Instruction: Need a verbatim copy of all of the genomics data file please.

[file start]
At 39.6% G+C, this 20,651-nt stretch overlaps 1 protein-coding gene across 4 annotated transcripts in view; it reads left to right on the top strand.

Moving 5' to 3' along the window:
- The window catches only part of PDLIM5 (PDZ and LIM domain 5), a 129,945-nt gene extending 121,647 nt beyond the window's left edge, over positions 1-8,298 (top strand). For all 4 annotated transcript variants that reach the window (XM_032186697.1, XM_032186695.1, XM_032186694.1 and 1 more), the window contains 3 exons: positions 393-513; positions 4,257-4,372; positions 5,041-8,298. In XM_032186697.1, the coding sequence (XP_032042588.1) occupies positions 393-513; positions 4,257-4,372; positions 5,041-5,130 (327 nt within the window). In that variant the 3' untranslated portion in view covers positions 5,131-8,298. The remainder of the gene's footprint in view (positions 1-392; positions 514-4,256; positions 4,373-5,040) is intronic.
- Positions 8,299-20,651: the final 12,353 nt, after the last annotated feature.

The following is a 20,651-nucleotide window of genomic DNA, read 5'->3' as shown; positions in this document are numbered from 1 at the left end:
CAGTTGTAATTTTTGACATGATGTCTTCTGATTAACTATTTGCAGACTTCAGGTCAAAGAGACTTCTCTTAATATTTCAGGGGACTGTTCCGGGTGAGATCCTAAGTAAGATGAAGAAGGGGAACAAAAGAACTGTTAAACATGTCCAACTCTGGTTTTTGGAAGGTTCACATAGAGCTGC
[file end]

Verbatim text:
At 39.6% G+C, this 20,651-nt stretch overlaps 1 protein-coding gene across 4 annotated transcripts in view; it reads left to right on the top strand.

Moving 5' to 3' along the window:
- The window catches only part of PDLIM5 (PDZ and LIM domain 5), a 129,945-nt gene extending 121,647 nt beyond the window's left edge, over positions 1-8,298 (top strand). For all 4 annotated transcript variants that reach the window (XM_032186697.1, XM_032186695.1, XM_032186694.1 and 1 more), the window contains 3 exons: positions 393-513; positions 4,257-4,372; positions 5,041-8,298. In XM_032186697.1, the coding sequence (XP_032042588.1) occupies positions 393-513; positions 4,257-4,372; positions 5,041-5,130 (327 nt within the window). In that variant the 3' untranslated portion in view covers positions 5,131-8,298. The remainder of the gene's footprint in view (positions 1-392; positions 514-4,256; positions 4,373-5,040) is intronic.
- Positions 8,299-20,651: the final 12,353 nt, after the last annotated feature.

The following is a 20,651-nucleotide window of genomic DNA, read 5'->3' as shown; positions in this document are numbered from 1 at the left end:
CAGTTGTAATTTTTGACATGATGTCTTCTGATTAACTATTTGCAGACTTCAGGTCAAAGAGACTTCTCTTAATATTTCAGGGGACTGTTCCGGGTGAGATCCTAAGTAAGATGAAGAAGGGGAACAAAAGAACTGTTAAACATGTCCAACTCTGGTTTTTGGAAGGTTCACATAGAGCTGC